Checkpoint Removal Led to Attack

A month ago, anti-terror group called on gov't to return the checkpoints, warning that the roads had effectively become unmonitored PA territory.

Nissan Ratzlav-Katz,

IDF checkpoint
IDF checkpoint
photo: file

The Almagor Terror Victims Organization said Monday that an attack on an IDF soldier earlier in the day was the result of the removal of military checkpoints near Jericho.

A month ago, Almagor called on the government to return the checkpoints to the roads, warning that the stretch between Ramallah and Jericho had, in effect, become unmonitored Palestinian Authority (PA) territory.

In Monday's attack, a Muslim terrorist resident of the PA-controlled city of Ramallah stabbed an IDF soldier stationed at the Almog Junction, just north of the Dead Sea near Jericho. The attacker also snatched the soldier's weapon before fleeing with a possible accomplice.

The attack was the second terrorist stabbing of a Jew in three days. On the Sabbath, an Arab resident of a PA-controlled village in Samaria stabbed a 9-year-old boy several times.  The terrorist, who has not yet been apprehended, also set fire to a house and tried to enter a second house when he was confronted by the boy. 

In a letter Almagor sent to Prime Minister Ehud Olmert and Defense Minister Ehud Barak several weeks ago, the organization protested the removal of several checkpoints, which had been made as a "good-will gesture" to the PA. After the IDF barriers were dismantled, the letter noted, it became clear that the traffic routes in the area of the Dead Sea had opened to unmonitored travel by tens of thousands of PA residents. The area, they said, had become like Area A, under almost exclusive PA jurisdiction.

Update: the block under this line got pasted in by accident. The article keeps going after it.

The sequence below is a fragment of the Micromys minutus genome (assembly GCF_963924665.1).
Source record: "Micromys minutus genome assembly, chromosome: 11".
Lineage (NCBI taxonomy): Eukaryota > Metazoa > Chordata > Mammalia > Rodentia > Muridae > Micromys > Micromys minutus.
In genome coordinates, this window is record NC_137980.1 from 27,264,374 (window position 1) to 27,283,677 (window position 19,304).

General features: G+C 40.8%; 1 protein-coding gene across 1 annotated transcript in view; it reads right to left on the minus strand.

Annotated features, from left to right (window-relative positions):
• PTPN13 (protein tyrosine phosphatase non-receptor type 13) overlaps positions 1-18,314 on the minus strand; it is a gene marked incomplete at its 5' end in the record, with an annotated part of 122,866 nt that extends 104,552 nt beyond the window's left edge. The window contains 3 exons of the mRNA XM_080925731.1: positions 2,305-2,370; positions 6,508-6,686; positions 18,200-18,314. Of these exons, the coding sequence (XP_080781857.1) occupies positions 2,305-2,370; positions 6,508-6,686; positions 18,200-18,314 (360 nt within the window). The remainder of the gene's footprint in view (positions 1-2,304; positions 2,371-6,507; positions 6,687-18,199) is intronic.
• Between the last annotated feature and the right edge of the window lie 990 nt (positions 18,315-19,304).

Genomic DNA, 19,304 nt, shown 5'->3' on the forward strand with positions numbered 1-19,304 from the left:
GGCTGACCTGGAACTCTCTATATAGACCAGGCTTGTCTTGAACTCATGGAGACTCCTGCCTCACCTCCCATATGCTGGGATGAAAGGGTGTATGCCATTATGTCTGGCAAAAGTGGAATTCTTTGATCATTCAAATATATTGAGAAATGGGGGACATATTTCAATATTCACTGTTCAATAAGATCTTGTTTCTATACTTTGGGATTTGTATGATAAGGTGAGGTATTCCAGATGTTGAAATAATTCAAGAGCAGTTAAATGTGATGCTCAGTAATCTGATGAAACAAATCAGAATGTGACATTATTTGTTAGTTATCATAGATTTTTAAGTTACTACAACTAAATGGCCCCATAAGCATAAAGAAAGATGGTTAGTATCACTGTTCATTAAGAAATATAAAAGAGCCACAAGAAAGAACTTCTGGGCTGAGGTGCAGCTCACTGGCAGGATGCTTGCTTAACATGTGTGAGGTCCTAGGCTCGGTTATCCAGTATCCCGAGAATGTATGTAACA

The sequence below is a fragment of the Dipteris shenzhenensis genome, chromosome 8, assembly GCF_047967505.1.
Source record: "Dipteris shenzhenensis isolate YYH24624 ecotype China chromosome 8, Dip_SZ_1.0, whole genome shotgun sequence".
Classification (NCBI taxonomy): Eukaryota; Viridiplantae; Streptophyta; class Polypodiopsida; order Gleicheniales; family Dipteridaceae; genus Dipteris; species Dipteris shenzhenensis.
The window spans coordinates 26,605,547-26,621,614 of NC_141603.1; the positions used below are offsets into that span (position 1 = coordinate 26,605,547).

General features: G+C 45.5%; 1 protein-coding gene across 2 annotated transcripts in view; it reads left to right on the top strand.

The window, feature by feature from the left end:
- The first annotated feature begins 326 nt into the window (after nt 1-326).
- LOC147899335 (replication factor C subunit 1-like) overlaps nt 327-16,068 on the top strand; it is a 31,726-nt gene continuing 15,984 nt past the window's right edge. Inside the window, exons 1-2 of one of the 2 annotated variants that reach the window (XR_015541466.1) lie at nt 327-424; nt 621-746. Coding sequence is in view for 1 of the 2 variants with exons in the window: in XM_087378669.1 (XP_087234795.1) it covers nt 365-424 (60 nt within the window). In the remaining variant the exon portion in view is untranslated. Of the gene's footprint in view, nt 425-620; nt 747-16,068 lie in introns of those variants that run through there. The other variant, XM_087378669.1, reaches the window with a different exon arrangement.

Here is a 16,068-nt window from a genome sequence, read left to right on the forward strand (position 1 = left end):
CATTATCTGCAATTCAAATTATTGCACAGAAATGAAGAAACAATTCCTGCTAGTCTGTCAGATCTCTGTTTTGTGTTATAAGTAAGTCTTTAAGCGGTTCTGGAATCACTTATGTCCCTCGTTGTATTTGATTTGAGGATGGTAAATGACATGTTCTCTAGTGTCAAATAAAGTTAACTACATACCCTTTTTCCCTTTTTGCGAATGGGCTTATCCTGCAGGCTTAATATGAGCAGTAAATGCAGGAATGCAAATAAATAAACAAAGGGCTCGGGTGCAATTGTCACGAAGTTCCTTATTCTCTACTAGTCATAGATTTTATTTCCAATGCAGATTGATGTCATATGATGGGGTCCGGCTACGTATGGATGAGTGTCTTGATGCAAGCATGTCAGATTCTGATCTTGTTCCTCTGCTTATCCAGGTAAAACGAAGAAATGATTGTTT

Meir Indor, the chairman of Almagor, warned, "In effect, today a terrorist can leave the Mukata [the PA headquarters in Ramallah - ed.] and travel unmolested to the Dead Sea, with no inspection on the way, and set up an ambush for the thousands of Israelis traveling on the main routes to the Galilee or to the Arava." Israeli travelers, Indor said, "have no way of knowing that they are exposed to hostile elements."

Indor called upon the government to immediately order the replaceme
The area, they said, had become like Area A, under almost exclusive PA jurisdiction.
nt of the checkpoints that were removed, before the heavy Israeli traffic expected around the period of the High Holidays.

In May, Arutz-7's defense correspondent Haggai Huberman quoted a top IDF officer as saying, "The checkpoints are a most significant factor in the war against Palestinian terrorism, in thwarting attacks, in catching wanted terrorists and in intercepting weapons.... The number of checkpoints in Judea and Samaria, at present, is the absolute minimum necessary for Israeli security. Taking off even one more will lower the security level to 'below the red line' of risk."

The security of Israelis, however, was not at the forefront of concerns for the United Nations Middle East Envoy Michael Williams in late August, when he said that the U.N. seeks the removal of more security checkpoints. A significant objective for the U.N., he said, is to convince Israel to take more "far-reaching steps" in order to improve Fatah chief Mahmoud Abbas's standing among the PA Arab public.





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